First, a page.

• Terminal / shell / command line scripting. Linux fu 🥋.
  • Version control - probably with Git
  • Code builds - can set up, optimise.
  • Integrated Development Environment (IDE) - can get the most out of it with shortcuts and features.
  • Automate away common problems. Linting & other checkers, consistent builds, CI / CD tooling….
  • Infrastructure setup, monitoring, and maintenance.

Problem solving, and communication

  • See problems from different perspectives.
  • Explain clearly why decisions have been made.
  • Have strong sense of the risks that come with decisions.
  • Can articulate any compromises made, and their trade-offs.
  • Explain short and long term implications of decisions.
  • Communicate clear reasoning behind decisions.
  • Ready to challenge and be challenged on ideas and assumptions.

  • Understand, and champion the software delivery methodology/framework in use.
  • Level of domain knowledge, including understanding of users.
    • The purpose of the software


  • Has undertaken and retained a decent amount of learning, whether formal or self-guided.
  • Draws knowledge from the top known developers, rather than just peers.
  • Learning by doing.

Knowledge in topical areas can be helpful:

  • Science, Technology, Engineering, Mathematics
  • Computer Science
    • Algorithms, and relevant understanding of performance/trade-offs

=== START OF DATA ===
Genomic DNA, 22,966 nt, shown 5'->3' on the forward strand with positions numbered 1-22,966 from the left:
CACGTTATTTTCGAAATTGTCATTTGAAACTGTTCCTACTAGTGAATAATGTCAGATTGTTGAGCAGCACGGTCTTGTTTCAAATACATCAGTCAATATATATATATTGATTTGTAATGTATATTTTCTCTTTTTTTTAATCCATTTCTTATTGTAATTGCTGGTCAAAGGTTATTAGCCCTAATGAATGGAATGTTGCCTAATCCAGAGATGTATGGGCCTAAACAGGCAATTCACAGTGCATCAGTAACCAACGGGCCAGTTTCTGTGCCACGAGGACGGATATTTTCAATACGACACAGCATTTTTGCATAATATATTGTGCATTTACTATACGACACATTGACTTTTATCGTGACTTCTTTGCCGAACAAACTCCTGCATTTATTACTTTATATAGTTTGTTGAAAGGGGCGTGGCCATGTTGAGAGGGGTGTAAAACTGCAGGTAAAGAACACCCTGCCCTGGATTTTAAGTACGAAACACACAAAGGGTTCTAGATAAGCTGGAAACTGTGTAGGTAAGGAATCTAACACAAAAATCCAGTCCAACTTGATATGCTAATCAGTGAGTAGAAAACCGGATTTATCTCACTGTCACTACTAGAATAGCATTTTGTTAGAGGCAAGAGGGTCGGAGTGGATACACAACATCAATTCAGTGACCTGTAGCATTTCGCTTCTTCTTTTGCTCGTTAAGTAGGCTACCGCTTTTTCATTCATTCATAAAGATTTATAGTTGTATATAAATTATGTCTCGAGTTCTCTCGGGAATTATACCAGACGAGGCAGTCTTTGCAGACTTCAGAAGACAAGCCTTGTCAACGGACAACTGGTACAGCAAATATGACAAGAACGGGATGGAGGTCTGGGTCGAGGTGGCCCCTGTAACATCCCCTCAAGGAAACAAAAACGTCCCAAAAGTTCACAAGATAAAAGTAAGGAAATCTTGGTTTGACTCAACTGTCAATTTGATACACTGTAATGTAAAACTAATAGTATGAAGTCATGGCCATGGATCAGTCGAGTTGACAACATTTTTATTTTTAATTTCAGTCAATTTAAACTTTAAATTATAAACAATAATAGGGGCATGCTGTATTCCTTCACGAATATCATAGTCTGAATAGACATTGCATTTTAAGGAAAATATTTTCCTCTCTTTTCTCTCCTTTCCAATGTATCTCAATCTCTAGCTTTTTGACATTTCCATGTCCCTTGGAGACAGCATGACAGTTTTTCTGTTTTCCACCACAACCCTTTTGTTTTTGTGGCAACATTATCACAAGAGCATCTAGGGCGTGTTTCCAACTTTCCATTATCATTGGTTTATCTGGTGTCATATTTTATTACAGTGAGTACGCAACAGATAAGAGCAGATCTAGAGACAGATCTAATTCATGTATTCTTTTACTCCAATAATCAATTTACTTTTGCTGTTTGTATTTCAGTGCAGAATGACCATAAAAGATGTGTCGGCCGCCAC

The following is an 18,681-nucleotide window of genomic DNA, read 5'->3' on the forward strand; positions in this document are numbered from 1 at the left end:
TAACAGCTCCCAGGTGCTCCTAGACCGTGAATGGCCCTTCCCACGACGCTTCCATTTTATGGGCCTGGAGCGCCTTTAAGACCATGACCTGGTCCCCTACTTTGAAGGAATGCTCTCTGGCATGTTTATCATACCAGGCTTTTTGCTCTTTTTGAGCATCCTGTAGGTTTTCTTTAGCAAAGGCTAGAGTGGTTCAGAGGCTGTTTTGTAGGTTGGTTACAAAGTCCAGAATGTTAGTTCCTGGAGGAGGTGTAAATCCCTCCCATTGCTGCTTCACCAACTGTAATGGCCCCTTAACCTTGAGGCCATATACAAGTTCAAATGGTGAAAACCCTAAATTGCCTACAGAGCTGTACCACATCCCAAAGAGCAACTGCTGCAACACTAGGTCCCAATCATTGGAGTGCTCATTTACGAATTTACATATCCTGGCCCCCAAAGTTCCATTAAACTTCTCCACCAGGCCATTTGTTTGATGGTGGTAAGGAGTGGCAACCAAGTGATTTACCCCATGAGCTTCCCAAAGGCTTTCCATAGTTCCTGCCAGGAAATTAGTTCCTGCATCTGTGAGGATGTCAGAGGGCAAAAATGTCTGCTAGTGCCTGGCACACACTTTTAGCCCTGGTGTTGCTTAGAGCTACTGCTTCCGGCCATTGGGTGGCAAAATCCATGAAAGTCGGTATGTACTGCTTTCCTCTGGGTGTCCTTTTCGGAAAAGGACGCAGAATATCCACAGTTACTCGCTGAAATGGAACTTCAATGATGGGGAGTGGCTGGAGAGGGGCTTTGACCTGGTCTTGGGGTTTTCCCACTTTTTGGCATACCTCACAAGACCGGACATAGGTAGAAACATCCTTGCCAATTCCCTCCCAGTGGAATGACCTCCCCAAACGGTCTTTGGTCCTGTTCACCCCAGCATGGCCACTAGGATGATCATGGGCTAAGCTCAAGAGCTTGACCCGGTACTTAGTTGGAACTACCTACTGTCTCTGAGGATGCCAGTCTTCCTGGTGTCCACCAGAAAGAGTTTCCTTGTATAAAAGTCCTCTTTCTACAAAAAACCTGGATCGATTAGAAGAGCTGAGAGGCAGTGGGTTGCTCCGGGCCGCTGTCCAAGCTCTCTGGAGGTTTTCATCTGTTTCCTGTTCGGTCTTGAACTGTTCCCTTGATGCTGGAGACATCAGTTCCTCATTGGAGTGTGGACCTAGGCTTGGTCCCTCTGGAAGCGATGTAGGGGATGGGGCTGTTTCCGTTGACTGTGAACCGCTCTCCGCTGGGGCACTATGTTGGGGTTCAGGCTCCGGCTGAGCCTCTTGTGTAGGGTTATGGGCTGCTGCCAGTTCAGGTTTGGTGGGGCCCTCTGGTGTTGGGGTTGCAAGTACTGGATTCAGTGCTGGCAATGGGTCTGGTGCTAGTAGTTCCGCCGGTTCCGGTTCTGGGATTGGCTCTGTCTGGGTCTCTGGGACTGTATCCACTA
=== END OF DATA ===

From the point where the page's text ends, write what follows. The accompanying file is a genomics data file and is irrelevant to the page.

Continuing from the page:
• Artificial intelligence
    • Cryptography
    • Operating systems
    • Cloud platforms
    • Data Science
    • Embedded systems
    • Video Games
  • Application Development
    • Web, Desktop, and Mobile Apps
  • Electrical engineering


  • Knows how to negotiate concurrent work on the same codebase areas.
  • Generally performing work to help the customer or team, as opposed to self-centered reasons.
  • Good at shared problem solving.
  • Proactively sharing knowledge with the team for their benefit.

Professional Attitude

  • See the business reasoning for work, and negotiate that into a technical.
  • Is competent and active in helping others with issues / learning.
  • Championing technical improvement to the business.
  • Actively self-improving
  • Considerate, respectful
  • Working with integrity
  • Growth mindset

Specific to web development

Being my area of expertise


I’m suspicious about hearing “years of experience” as a measure of someone’s progress. It’s really about depth of understanding over those years, but yes, time is a real constraint to maturity, and some things simply take time.

The depth of understanding of, and likely time spent with:

  • The qualities of physical dependencies, such as: CPU, Memory, Disk, Networks, Inputs/Outputs.
  • Ability to work on software with people.
    • Self-sufficient, team-work, open-source contribution.
    • Work frameworks and tools
    • Leadership


The above is basically a brain dump to kick off to clarify my own understanding of what people can know. It doesn’t feel complete at this stage.

There’s still the question of what people need to know for their own workplace, or where they want to go in their careers. No journey will be the same. Some people may be more senior in some areas, but not others. Some areas are more important than others, and importance may change over time too.

This is why it seems more like a graph than a path. A bit like how our brains work.